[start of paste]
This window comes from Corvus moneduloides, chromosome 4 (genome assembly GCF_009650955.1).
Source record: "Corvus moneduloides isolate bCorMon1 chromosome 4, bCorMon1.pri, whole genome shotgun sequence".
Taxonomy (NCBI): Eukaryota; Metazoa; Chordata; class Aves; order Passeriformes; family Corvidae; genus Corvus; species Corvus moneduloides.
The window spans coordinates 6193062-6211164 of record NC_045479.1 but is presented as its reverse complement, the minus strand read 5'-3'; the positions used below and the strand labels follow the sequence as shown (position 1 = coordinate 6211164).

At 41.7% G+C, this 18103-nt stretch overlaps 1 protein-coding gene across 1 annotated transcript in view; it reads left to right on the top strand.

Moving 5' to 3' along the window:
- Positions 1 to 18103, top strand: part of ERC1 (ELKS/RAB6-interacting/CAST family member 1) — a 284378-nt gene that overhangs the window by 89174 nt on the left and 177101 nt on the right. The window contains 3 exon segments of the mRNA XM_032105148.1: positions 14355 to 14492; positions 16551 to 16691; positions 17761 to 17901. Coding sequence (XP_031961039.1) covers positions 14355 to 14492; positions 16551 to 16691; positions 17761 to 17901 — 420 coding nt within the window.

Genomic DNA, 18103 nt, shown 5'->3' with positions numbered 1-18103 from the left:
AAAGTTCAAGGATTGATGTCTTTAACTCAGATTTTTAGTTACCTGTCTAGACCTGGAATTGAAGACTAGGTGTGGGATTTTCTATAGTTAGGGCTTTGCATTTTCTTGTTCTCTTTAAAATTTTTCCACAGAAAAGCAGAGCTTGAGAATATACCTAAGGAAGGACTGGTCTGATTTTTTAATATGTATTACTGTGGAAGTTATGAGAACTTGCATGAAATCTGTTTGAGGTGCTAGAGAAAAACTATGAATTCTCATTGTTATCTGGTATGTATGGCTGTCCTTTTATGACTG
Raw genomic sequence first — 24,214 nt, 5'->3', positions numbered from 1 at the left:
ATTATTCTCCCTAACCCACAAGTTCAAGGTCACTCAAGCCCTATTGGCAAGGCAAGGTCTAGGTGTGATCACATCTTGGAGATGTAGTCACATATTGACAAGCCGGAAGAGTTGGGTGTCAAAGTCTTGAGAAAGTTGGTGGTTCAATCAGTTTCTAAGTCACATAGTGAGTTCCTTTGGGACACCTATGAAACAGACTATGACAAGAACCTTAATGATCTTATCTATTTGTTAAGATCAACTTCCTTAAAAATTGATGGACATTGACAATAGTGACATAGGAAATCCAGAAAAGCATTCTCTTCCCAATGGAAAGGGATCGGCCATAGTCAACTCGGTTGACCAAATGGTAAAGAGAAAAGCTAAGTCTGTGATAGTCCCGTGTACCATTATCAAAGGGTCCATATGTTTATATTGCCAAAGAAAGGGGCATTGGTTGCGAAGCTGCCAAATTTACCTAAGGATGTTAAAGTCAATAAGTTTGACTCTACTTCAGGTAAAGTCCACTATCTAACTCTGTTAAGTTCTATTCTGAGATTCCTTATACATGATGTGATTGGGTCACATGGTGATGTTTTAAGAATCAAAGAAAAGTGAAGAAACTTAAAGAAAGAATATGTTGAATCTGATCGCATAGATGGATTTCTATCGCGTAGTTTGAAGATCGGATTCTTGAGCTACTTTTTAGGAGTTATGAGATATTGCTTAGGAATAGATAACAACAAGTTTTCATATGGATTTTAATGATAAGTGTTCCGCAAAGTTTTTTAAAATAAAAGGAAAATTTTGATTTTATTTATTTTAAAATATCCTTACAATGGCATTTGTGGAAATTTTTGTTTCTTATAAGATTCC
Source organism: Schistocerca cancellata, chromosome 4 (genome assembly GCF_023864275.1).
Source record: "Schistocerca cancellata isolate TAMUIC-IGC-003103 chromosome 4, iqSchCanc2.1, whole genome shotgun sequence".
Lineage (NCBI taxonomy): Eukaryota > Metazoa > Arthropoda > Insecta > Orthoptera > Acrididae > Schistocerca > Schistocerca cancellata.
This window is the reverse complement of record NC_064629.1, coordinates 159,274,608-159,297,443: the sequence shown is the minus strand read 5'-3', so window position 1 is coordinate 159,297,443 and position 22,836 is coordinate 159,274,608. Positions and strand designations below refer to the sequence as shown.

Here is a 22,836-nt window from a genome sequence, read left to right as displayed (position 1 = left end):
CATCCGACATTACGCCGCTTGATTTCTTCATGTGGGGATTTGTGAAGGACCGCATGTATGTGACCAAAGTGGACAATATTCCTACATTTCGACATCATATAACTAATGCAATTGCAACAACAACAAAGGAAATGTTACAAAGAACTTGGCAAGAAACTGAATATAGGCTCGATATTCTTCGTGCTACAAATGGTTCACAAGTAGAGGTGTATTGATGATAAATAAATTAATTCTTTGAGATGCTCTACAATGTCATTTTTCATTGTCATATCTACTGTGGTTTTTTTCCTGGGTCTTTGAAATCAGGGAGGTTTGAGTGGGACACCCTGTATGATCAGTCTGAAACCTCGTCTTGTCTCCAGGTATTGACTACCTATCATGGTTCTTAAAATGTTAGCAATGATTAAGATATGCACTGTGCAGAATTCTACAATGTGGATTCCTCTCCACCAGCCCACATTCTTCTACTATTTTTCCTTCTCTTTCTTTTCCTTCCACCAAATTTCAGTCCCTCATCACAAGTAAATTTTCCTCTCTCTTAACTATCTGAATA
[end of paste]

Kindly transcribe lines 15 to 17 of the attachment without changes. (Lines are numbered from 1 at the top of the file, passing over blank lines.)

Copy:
This window is the reverse complement of record NC_064629.1, coordinates 159,274,608-159,297,443: the sequence shown is the minus strand read 5'-3', so window position 1 is coordinate 159,297,443 and position 22,836 is coordinate 159,274,608. Positions and strand designations below refer to the sequence as shown.

Here is a 22,836-nt window from a genome sequence, read left to right as displayed (position 1 = left end):
CATCCGACATTACGCCGCTTGATTTCTTCATGTGGGGATTTGTGAAGGACCGCATGTATGTGACCAAAGTGGACAATATTCCTACATTTCGACATCATATAACTAATGCAATTGCAACAACAACAAAGGAAATGTTACAAAGAACTTGGCAAGAAACTGAATATAGGCTCGATATTCTTCGTGCTACAAATGGTTCACAAGTAGAGGTGTATTGATGATAAATAAATTAATTCTTTGAGATGCTCTACAATGTCATTTTTCATTGTCATATCTACTGTGGTTTTTTTCCTGGGTCTTTGAAATCAGGGAGGTTTGAGTGGGACACCCTGTATGATCAGTCTGAAACCTCGTCTTGTCTCCAGGTATTGACTACCTATCATGGTTCTTAAAATGTTAGCAATGATTAAGATATGCACTGTGCAGAATTCTACAATGTGGATTCCTCTCCACCAGCCCACATTCTTCTACTATTTTTCCTTCTCTTTCTTTTCCTTCCACCAAATTTCAGTCCCTCATCACAAGTAAATTTTCCTCTCTCTTAACTATCTGAATA